Can You Stomach Lying?

/ by Maggie Wittlin /

Being dishonest is something you can feel in your gut

Detective Slick sidled up to Johnnie Ray, who sat smugly in his small wooden chair, looking into the one-way mirror, picking the remnants of chicken chow fun out from his yellow teeth.

“I’m going to ask you this once, Johnnie,” Slick said. “Did you strangle Gertrude Muller?”

Johnnie Ray, whose ability to wring the necks of little old ladies was only surpassed by his knack for maintaining his heart rate during questioning, smiled and looked the detective in the eye.

“No, Slick. I did not kill poor Mrs. Muller.”

Immediately alarms sounded throughout the the station. Now it was Slick’s turn to look smug as he clasped the cuffs on a bewildered Johnnie Ray.

“Your eyes said ‘No,’ Johnnie,” Slick told him. “Your heart said ‘No.’ Your glands said ‘No.’ But your stomach, Johnnie Ray? Your stomach said, ‘Yeah, I killed that lady.’ And now you’re going to pay for it, Johnnie. You are going to pay dearly.”

The characters are fictional, but the possibility is real. According to a new study out of the University of Texas (UT), changes in the stomach’s pulse can signal the stress associated with lying—and can do so better than changes in a person’s heartbeat.

If the head researcher were to try to talk her way into a bar or even a voting booth, her stomach would go haywire. Trisha Pasricha, who conceived of the study and used her father’s lab equipment to carry it out, is just a junior at Clear Lake High School in Houston.

In her experiment, Trisha gave each of her 16 subjects a playing card, which each subject looked at privately. She then showed the subject projections of cards, each time asking, “Is this your card?” The subject was only to lie if the card on the screen was the one in their hand. Trisha, however, had an ace up her sleeve: She controlled the conditions so every subject told the truth twice and lied twice. Subjects were offered $20 if they could trick the electrogastrogram, a machine that monitors electric pulses in the stomach via external leads attached to the skin.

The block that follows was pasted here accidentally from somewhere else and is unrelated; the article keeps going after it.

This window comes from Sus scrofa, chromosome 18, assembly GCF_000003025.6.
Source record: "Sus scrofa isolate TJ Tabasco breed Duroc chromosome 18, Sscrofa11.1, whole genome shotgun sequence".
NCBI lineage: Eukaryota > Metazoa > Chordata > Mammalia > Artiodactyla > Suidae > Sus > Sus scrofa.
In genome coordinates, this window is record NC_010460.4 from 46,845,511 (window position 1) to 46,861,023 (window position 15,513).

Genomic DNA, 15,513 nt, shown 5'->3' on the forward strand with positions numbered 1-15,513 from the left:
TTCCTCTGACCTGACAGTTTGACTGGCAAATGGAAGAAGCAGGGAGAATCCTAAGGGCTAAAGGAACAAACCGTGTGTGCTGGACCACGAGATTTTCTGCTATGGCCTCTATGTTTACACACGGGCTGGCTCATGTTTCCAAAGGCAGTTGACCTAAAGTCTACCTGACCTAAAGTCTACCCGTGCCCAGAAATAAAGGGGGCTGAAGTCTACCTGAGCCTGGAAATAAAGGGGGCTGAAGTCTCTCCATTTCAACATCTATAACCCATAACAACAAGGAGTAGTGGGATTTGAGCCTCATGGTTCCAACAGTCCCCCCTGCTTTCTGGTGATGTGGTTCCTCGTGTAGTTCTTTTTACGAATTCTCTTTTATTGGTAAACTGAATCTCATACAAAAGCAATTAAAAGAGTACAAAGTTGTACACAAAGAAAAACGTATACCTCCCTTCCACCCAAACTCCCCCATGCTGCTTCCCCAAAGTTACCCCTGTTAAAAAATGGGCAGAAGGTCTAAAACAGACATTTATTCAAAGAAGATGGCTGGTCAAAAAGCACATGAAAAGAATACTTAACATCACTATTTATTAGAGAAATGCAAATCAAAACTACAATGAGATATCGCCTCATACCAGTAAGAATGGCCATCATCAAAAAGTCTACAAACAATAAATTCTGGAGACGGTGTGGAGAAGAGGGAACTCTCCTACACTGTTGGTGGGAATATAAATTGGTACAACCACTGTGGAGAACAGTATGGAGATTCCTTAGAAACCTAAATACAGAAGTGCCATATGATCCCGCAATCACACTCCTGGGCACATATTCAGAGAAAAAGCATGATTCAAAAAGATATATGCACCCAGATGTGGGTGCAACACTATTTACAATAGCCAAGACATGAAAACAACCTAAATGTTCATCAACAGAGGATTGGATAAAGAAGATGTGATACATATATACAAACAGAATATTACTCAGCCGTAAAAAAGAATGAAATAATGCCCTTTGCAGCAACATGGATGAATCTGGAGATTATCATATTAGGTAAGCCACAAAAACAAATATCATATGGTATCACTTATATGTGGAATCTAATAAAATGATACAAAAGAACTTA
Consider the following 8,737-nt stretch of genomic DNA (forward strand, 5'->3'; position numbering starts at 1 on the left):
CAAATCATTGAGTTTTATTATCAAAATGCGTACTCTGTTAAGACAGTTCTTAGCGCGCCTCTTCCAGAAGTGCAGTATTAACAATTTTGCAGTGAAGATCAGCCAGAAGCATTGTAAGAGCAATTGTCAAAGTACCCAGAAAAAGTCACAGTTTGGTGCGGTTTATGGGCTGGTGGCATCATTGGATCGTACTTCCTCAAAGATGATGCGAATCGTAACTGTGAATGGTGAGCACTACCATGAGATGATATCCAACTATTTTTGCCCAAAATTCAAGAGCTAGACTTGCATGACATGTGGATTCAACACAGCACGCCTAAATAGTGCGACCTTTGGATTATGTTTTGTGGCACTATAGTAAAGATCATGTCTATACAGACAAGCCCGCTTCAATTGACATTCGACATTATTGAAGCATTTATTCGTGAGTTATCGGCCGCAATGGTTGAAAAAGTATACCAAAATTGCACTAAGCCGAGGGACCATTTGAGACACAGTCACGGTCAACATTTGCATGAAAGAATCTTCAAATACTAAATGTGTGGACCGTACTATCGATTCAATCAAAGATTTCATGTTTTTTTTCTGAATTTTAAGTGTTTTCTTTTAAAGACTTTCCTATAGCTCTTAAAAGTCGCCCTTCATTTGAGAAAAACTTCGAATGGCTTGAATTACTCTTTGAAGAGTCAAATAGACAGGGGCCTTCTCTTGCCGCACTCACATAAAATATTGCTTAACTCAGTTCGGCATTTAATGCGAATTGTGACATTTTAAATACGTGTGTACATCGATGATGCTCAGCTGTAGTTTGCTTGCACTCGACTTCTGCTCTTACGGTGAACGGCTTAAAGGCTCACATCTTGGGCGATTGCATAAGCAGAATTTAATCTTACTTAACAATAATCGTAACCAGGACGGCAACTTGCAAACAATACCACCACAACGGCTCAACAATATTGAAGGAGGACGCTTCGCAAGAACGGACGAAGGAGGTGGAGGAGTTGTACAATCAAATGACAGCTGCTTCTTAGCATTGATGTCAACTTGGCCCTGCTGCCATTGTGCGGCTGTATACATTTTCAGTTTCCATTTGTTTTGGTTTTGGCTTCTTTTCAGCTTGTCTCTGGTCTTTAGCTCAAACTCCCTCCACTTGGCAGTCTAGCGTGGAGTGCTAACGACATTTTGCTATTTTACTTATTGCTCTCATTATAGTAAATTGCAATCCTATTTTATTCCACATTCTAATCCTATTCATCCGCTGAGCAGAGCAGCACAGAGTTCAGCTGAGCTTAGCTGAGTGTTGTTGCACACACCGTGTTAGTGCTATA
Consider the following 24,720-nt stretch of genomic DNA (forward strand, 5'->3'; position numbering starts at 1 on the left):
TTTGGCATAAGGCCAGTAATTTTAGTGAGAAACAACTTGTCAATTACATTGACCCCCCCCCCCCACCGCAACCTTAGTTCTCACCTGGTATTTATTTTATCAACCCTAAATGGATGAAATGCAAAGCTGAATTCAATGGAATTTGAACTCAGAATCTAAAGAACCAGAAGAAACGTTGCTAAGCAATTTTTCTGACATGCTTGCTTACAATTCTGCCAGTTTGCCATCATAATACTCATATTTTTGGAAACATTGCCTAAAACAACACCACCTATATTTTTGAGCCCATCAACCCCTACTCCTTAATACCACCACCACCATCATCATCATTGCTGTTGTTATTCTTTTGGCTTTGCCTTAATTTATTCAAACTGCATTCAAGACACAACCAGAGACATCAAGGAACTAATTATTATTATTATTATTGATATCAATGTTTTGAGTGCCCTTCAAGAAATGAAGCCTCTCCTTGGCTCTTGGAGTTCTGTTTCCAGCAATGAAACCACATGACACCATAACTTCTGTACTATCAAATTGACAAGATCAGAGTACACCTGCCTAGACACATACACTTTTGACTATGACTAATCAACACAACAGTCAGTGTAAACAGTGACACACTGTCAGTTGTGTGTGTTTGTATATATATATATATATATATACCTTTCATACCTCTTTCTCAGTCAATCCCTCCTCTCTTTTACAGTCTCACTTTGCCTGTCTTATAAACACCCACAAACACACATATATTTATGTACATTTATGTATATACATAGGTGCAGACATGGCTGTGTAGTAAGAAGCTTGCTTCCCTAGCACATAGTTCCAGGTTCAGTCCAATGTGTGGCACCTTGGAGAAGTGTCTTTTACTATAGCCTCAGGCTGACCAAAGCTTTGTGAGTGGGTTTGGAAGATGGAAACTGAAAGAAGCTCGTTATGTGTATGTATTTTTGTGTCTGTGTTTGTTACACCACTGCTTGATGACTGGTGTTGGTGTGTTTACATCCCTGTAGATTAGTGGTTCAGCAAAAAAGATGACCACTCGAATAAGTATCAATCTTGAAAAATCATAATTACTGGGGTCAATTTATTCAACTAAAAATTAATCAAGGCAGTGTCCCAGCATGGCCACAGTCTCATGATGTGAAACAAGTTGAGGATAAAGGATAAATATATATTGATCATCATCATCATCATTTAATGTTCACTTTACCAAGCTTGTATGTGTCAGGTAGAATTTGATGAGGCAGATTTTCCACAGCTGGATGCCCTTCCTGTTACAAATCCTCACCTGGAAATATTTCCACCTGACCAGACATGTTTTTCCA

Not a single subject tricked the machine. The machine showed a substantial disruption in the normal stomach pulse when subjects lied about their cards.

And what—didn’t you not know that the stomach has a pulse? According to UT gastroenterologist and proud father P. Jay Pasricha, the gastrointestinal system has the workings of an entire brain spread out between muscle layers.

“The gut’s brain is probably, from an evolutionary perspective, older than the brain inside our head and it’s just as complex as the other nervous system,” he said.

Pasricha said this nervous system is generally independent from the central nervous system, but the two systems do communicate, giving people the lovely sensations of queasiness and nausea. The gastrointestinal nervous system works as a pacemaker for the stomach and intestines, keeping the stomach running at three cycles per minute, he said. When a person is under stress, the stomach departs from its normal cycle.

Right now polygraphs have an accuracy of about 90%. While Trisha and her father freely admit that their study was only preliminary, they believe stomach monitoring will improve upon existing polygraphs.

“Countermeasures a subject can take to avoid detection such as regulating breathing patterns or putting anit-perspirant on the fingers…will be more difficult to do with the electrical activity in the stomach,” Trisha said via e-mail.

She also said that the equipment needed to monitor the stomach only costs about $5,000, much less than the several million-dollar price tag on an fMRI machine, which scientists currently hope will act as an improved polygraph.

Originally published November 1, 2005

Tags communication data research

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